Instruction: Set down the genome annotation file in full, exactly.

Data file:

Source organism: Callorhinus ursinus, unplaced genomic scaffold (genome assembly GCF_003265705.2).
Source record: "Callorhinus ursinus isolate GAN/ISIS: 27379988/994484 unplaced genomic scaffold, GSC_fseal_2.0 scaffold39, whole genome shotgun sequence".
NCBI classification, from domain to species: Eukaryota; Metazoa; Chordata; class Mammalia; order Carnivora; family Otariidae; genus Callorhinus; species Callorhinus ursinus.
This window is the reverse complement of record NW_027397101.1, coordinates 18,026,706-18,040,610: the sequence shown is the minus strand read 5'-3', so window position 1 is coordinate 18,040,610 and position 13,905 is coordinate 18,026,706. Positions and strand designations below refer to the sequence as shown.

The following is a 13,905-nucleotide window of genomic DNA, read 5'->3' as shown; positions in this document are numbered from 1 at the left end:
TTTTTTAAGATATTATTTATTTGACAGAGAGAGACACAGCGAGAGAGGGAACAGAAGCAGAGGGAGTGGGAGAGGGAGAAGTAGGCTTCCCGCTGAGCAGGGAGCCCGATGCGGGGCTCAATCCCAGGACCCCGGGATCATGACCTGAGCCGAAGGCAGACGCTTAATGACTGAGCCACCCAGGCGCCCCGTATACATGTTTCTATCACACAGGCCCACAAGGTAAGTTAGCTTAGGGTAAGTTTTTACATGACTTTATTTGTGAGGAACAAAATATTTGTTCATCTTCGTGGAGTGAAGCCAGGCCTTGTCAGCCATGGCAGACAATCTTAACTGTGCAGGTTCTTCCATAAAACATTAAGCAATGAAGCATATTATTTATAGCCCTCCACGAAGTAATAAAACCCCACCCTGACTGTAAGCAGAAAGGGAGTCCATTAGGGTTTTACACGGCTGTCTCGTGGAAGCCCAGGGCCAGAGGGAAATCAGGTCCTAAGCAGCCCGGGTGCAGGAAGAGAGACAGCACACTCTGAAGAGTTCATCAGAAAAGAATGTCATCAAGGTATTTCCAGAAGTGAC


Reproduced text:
Source organism: Callorhinus ursinus, unplaced genomic scaffold (genome assembly GCF_003265705.2).
Source record: "Callorhinus ursinus isolate GAN/ISIS: 27379988/994484 unplaced genomic scaffold, GSC_fseal_2.0 scaffold39, whole genome shotgun sequence".
NCBI classification, from domain to species: Eukaryota; Metazoa; Chordata; class Mammalia; order Carnivora; family Otariidae; genus Callorhinus; species Callorhinus ursinus.
This window is the reverse complement of record NW_027397101.1, coordinates 18,026,706-18,040,610: the sequence shown is the minus strand read 5'-3', so window position 1 is coordinate 18,040,610 and position 13,905 is coordinate 18,026,706. Positions and strand designations below refer to the sequence as shown.

The following is a 13,905-nucleotide window of genomic DNA, read 5'->3' as shown; positions in this document are numbered from 1 at the left end:
TTTTTTAAGATATTATTTATTTGACAGAGAGAGACACAGCGAGAGAGGGAACAGAAGCAGAGGGAGTGGGAGAGGGAGAAGTAGGCTTCCCGCTGAGCAGGGAGCCCGATGCGGGGCTCAATCCCAGGACCCCGGGATCATGACCTGAGCCGAAGGCAGACGCTTAATGACTGAGCCACCCAGGCGCCCCGTATACATGTTTCTATCACACAGGCCCACAAGGTAAGTTAGCTTAGGGTAAGTTTTTACATGACTTTATTTGTGAGGAACAAAATATTTGTTCATCTTCGTGGAGTGAAGCCAGGCCTTGTCAGCCATGGCAGACAATCTTAACTGTGCAGGTTCTTCCATAAAACATTAAGCAATGAAGCATATTATTTATAGCCCTCCACGAAGTAATAAAACCCCACCCTGACTGTAAGCAGAAAGGGAGTCCATTAGGGTTTTACACGGCTGTCTCGTGGAAGCCCAGGGCCAGAGGGAAATCAGGTCCTAAGCAGCCCGGGTGCAGGAAGAGAGACAGCACACTCTGAAGAGTTCATCAGAAAAGAATGTCATCAAGGTATTTCCAGAAGTGAC